As a young professional working downtown, I never set my social calendar without first firing up the Downtown Seattle Association’s (DSA) homepage. Recently, I was thrilled to see a public concert scheduled for July 12 generously funded by Metropolitan Improvement District ratepayers and presented by Amazon. A public show from hometown rock and roll band Lemon Boy presented totally free of charge with the generous support of a beloved local business and at the recently reopened City Hall Park no less? Sign me up, I said. Plus, the timing seemed perfect, what with Mayor Bruce Harrell making the brave choice to permit public access to the park again on June 13, following an extremely critical 22-month closure to, uhh, “air out” the park, if you will.
Sadly, these downtown sounds were nothing like I had imagined. When I strolled into the park around 5 p.m., there were neither lemons nor boys to be found. Only three 20-something women in identical white “Stop the Sweeps” shirts making an unholy racket.
The trio introduced one song by showing off matching tattoos and recounting how one of their poor mothers was left so upset by the ink that she had to consult a therapist. On “Sugar Daddy,” the band sang, “Girl boss, gaslight, gatekeep, I want to touch myself and smoke some weed!” over crunching guitar. I imagine the folks at the DSA had no idea what they were getting into with these young ladies. I certainly didn’t.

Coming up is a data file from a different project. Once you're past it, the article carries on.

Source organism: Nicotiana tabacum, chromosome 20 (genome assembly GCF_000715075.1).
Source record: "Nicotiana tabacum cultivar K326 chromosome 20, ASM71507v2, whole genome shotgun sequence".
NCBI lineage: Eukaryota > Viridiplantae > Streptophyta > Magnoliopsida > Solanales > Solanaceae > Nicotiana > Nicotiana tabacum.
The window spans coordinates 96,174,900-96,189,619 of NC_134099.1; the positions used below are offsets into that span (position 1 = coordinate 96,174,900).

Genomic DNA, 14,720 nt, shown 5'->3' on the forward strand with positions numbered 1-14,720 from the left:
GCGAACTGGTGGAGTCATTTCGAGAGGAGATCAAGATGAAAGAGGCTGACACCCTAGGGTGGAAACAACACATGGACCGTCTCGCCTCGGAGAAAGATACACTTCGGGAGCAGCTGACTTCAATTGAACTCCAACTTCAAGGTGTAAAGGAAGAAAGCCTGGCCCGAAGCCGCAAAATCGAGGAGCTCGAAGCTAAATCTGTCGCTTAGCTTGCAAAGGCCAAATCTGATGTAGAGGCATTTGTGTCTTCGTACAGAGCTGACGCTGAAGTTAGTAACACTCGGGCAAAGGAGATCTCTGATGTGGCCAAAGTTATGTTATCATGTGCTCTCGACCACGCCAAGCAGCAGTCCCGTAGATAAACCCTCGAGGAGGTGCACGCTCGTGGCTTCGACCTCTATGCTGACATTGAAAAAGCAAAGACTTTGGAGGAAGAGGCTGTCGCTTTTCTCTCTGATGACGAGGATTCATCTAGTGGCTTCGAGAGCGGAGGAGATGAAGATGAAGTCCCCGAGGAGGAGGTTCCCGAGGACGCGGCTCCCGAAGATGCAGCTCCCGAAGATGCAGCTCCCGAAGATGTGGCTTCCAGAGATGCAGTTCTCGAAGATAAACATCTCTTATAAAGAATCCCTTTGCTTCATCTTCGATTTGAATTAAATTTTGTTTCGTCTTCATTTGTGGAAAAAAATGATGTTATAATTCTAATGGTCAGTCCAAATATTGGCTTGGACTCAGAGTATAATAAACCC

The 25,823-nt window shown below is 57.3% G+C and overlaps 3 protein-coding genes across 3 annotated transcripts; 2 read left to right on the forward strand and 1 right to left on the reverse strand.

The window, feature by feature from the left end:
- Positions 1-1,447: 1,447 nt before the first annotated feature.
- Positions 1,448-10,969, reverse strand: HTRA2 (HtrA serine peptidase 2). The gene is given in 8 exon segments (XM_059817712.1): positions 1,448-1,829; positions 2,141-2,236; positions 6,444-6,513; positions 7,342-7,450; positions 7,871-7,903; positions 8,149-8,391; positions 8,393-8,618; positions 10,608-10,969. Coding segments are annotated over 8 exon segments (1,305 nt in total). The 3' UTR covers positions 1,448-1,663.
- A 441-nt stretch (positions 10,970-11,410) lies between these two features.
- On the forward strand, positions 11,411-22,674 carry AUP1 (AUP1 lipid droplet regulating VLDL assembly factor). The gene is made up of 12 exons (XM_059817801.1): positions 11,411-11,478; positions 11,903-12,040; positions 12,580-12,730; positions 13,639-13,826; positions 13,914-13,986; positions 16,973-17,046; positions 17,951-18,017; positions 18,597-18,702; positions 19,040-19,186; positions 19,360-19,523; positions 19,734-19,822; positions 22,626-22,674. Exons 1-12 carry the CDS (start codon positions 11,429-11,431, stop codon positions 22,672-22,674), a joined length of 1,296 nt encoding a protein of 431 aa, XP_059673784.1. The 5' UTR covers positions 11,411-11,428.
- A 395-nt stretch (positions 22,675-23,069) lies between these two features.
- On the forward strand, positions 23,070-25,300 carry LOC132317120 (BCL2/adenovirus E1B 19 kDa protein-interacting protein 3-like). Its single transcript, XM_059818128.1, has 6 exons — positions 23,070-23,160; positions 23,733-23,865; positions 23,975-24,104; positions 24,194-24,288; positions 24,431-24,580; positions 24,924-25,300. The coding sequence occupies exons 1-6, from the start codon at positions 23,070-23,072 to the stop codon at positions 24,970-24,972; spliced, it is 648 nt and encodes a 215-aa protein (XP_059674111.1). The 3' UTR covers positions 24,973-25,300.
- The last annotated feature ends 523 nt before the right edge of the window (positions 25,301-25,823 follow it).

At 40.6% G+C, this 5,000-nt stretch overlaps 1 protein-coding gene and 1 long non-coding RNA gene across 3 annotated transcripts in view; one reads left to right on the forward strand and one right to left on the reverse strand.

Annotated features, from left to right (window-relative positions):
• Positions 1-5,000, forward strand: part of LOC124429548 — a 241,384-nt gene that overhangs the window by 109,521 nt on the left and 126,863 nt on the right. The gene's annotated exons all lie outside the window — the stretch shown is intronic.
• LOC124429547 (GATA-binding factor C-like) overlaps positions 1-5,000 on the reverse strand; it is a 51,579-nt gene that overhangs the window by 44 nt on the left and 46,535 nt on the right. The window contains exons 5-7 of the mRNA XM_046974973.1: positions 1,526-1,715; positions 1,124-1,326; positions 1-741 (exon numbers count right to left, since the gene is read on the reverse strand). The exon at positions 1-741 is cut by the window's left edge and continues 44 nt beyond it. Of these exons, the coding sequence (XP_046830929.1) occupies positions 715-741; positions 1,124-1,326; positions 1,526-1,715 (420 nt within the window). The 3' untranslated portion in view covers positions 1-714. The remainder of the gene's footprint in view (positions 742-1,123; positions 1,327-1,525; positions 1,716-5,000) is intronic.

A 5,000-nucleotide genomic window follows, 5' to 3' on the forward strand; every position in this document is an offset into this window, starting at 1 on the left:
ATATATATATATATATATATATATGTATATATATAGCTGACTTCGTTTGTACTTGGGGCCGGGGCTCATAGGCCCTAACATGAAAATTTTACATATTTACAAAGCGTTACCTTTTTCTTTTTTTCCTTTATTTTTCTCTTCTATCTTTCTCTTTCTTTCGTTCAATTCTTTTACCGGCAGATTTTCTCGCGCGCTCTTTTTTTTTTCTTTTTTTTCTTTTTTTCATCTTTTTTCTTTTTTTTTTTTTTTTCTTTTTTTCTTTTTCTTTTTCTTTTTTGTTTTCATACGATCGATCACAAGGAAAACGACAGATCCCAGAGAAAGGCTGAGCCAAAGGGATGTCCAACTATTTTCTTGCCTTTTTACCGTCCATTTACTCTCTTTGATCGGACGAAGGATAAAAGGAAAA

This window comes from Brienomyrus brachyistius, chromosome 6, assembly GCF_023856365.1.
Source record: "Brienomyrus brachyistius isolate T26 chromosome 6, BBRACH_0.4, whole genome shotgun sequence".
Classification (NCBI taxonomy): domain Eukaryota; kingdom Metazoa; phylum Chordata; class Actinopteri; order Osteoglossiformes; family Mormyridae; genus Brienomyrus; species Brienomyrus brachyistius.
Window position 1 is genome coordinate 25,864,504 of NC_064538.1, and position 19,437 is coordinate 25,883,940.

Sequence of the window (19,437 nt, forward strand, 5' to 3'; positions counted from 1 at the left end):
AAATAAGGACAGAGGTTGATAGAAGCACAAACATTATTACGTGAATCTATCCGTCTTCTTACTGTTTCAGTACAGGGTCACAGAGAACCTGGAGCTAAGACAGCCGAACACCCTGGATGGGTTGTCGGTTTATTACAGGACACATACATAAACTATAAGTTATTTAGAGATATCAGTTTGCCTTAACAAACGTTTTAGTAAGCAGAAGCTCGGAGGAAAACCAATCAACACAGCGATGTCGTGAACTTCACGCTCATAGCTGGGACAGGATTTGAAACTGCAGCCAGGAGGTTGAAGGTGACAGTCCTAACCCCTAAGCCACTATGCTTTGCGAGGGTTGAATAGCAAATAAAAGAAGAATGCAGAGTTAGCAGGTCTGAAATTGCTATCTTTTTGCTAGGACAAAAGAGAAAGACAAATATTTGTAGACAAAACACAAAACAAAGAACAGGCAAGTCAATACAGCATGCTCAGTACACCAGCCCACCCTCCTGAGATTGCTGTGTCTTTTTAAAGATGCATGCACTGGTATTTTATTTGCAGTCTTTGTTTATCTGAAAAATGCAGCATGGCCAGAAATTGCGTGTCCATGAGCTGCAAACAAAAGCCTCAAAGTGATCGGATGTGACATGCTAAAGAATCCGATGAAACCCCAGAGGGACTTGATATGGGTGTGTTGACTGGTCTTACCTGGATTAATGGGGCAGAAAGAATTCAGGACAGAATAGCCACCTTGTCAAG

I was under the impression this event was intended to showcase the vibrancy of the recently renewed Metropolitan Improvement District. So, imagine my surprise when the din began to attract homeless people. My surprise turned to outrage when the young punks not only tolerated these vagrants but encouraged them! At nearly every break, band members Yaz, Nicole and Myriah pointed to a folding “mutual aid” table and implored anyone in the park to grab water, toilet paper, snacks and dog treats. For free! This was not the new and improved City Hall Park I was promised.
I hope you’re proud of yourselves, Lemon Boy. You took what was supposed to be a beautiful corporate concert for hardworking taxpayers heading home from the office and insisted on turning it into a chaotic mashup of dancing fools, grinning homeless people, shrieking feminist fans and families with young children blowing free bubbles and buzzing into kazoos like nothing was even wrong!
I haven’t given up on the Downtown Summer Sounds concerts still scheduled at various Seattle parks this year, but I have concerns that without serious intervention from the city, we could be in for more anti-establishment bacchanals in our beautiful parks. I’m especially worried about All Star Opera’s Aug. 2 show in Rainier Square and Acid Tongue’s Aug. 15 gig in Occidental Square. Decent people should avoid these shows at all costs! n
Jesse Kennemer is a local writer and line cook who is deeply involved in the mutual aid community on Capitol Hill, has never been a young urban professional and thinks Lemon Boy rocks, actually.
Read more of the July 19-25, 2023 issue.